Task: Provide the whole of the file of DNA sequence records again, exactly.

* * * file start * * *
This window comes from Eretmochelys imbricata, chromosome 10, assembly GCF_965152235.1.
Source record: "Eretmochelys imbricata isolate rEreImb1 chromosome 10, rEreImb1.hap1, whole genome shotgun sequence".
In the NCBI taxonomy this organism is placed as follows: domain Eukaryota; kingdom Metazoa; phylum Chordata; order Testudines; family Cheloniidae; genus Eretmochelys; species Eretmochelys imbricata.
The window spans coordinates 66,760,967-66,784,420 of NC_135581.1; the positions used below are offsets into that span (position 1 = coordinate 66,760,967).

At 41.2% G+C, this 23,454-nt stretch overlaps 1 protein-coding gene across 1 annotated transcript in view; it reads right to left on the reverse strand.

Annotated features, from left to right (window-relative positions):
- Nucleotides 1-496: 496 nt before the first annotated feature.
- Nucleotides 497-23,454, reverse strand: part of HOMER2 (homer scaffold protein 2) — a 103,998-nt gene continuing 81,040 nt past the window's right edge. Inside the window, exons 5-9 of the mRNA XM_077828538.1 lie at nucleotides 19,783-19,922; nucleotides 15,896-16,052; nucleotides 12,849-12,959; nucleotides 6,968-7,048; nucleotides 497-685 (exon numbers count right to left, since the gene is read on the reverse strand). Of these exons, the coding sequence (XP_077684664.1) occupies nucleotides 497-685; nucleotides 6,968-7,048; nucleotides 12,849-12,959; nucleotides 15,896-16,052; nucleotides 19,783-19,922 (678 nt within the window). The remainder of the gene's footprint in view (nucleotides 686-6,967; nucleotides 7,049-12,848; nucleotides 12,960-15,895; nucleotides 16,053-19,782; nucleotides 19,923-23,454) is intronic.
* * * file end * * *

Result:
This window comes from Eretmochelys imbricata, chromosome 10, assembly GCF_965152235.1.
Source record: "Eretmochelys imbricata isolate rEreImb1 chromosome 10, rEreImb1.hap1, whole genome shotgun sequence".
In the NCBI taxonomy this organism is placed as follows: domain Eukaryota; kingdom Metazoa; phylum Chordata; order Testudines; family Cheloniidae; genus Eretmochelys; species Eretmochelys imbricata.
The window spans coordinates 66,760,967-66,784,420 of NC_135581.1; the positions used below are offsets into that span (position 1 = coordinate 66,760,967).

At 41.2% G+C, this 23,454-nt stretch overlaps 1 protein-coding gene across 1 annotated transcript in view; it reads right to left on the reverse strand.

Annotated features, from left to right (window-relative positions):
- Nucleotides 1-496: 496 nt before the first annotated feature.
- Nucleotides 497-23,454, reverse strand: part of HOMER2 (homer scaffold protein 2) — a 103,998-nt gene continuing 81,040 nt past the window's right edge. Inside the window, exons 5-9 of the mRNA XM_077828538.1 lie at nucleotides 19,783-19,922; nucleotides 15,896-16,052; nucleotides 12,849-12,959; nucleotides 6,968-7,048; nucleotides 497-685 (exon numbers count right to left, since the gene is read on the reverse strand). Of these exons, the coding sequence (XP_077684664.1) occupies nucleotides 497-685; nucleotides 6,968-7,048; nucleotides 12,849-12,959; nucleotides 15,896-16,052; nucleotides 19,783-19,922 (678 nt within the window). The remainder of the gene's footprint in view (nucleotides 686-6,967; nucleotides 7,049-12,848; nucleotides 12,960-15,895; nucleotides 16,053-19,782; nucleotides 19,923-23,454) is intronic.